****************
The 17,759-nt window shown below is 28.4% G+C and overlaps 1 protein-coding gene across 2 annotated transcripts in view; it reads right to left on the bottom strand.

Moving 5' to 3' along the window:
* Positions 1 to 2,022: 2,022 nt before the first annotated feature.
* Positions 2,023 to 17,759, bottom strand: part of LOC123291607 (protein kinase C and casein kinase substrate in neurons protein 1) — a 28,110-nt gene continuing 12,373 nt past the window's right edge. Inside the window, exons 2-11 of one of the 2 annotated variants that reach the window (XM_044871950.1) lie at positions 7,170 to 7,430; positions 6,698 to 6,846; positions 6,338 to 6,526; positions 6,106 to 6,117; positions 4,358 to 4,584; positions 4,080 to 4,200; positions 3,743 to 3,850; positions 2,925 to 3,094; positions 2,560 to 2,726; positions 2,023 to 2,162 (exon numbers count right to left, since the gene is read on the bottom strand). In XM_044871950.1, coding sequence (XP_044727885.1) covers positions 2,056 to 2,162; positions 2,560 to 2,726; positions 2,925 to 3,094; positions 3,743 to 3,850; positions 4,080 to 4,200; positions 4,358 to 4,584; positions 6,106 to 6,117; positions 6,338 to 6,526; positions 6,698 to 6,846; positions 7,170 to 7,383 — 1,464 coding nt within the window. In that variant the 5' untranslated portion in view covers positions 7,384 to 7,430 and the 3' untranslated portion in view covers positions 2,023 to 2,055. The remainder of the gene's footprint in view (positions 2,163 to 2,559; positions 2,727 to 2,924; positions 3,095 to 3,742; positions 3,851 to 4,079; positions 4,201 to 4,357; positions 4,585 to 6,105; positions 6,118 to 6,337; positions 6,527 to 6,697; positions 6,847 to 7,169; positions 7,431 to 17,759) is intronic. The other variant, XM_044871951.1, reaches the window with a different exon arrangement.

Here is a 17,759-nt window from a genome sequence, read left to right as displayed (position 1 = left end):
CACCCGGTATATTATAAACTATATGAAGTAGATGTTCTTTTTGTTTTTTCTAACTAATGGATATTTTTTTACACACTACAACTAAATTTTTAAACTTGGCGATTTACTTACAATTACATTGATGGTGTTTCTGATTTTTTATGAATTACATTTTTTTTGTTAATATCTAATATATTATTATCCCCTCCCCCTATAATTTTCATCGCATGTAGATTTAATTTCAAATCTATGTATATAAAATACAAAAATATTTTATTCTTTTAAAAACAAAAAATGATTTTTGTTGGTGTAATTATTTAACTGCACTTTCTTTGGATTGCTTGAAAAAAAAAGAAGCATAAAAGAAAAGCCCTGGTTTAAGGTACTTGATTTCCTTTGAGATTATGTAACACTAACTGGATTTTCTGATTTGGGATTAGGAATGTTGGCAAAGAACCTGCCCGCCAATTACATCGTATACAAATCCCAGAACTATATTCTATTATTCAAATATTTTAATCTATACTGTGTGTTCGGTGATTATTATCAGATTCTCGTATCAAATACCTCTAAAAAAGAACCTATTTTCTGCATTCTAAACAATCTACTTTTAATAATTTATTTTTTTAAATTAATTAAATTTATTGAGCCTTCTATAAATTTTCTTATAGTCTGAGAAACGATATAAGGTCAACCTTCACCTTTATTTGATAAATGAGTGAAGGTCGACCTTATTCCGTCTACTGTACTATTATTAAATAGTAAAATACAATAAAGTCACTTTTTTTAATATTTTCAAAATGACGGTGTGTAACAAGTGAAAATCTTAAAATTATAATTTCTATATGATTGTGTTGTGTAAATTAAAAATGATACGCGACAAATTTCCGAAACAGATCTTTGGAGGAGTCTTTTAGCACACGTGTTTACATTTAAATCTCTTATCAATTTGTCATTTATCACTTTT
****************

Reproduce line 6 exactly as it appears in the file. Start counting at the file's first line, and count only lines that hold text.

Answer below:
CACCCGGTATATTATAAACTATATGAAGTAGATGTTCTTTTTGTTTTTTCTAACTAATGGATATTTTTTTACACACTACAACTAAATTTTTAAACTTGGCGATTTACTTACAATTACATTGATGGTGTTTCTGATTTTTTATGAATTACATTTTTTTTGTTAATATCTAATATATTATTATCCCCTCCCCCTATAATTTTCATCGCATGTAGATTTAATTTCAAATCTATGTATATAAAATACAAAAATATTTTATTCTTTTAAAAACAAAAAATGATTTTTGTTGGTGTAATTATTTAACTGCACTTTCTTTGGATTGCTTGAAAAAAAAAGAAGCATAAAAGAAAAGCCCTGGTTTAAGGTACTTGATTTCCTTTGAGATTATGTAACACTAACTGGATTTTCTGATTTGGGATTAGGAATGTTGGCAAAGAACCTGCCCGCCAATTACATCGTATACAAATCCCAGAACTATATTCTATTATTCAAATATTTTAATCTATACTGTGTGTTCGGTGATTATTATCAGATTCTCGTATCAAATACCTCTAAAAAAGAACCTATTTTCTGCATTCTAAACAATCTACTTTTAATAATTTATTTTTTTAAATTAATTAAATTTATTGAGCCTTCTATAAATTTTCTTATAGTCTGAGAAACGATATAAGGTCAACCTTCACCTTTATTTGATAAATGAGTGAAGGTCGACCTTATTCCGTCTACTGTACTATTATTAAATAGTAAAATACAATAAAGTCACTTTTTTTAATATTTTCAAAATGACGGTGTGTAACAAGTGAAAATCTTAAAATTATAATTTCTATATGATTGTGTTGTGTAAATTAAAAATGATACGCGACAAATTTCCGAAACAGATCTTTGGAGGAGTCTTTTAGCACACGTGTTTACATTTAAATCTCTTATCAATTTGTCATTTATCACTTTT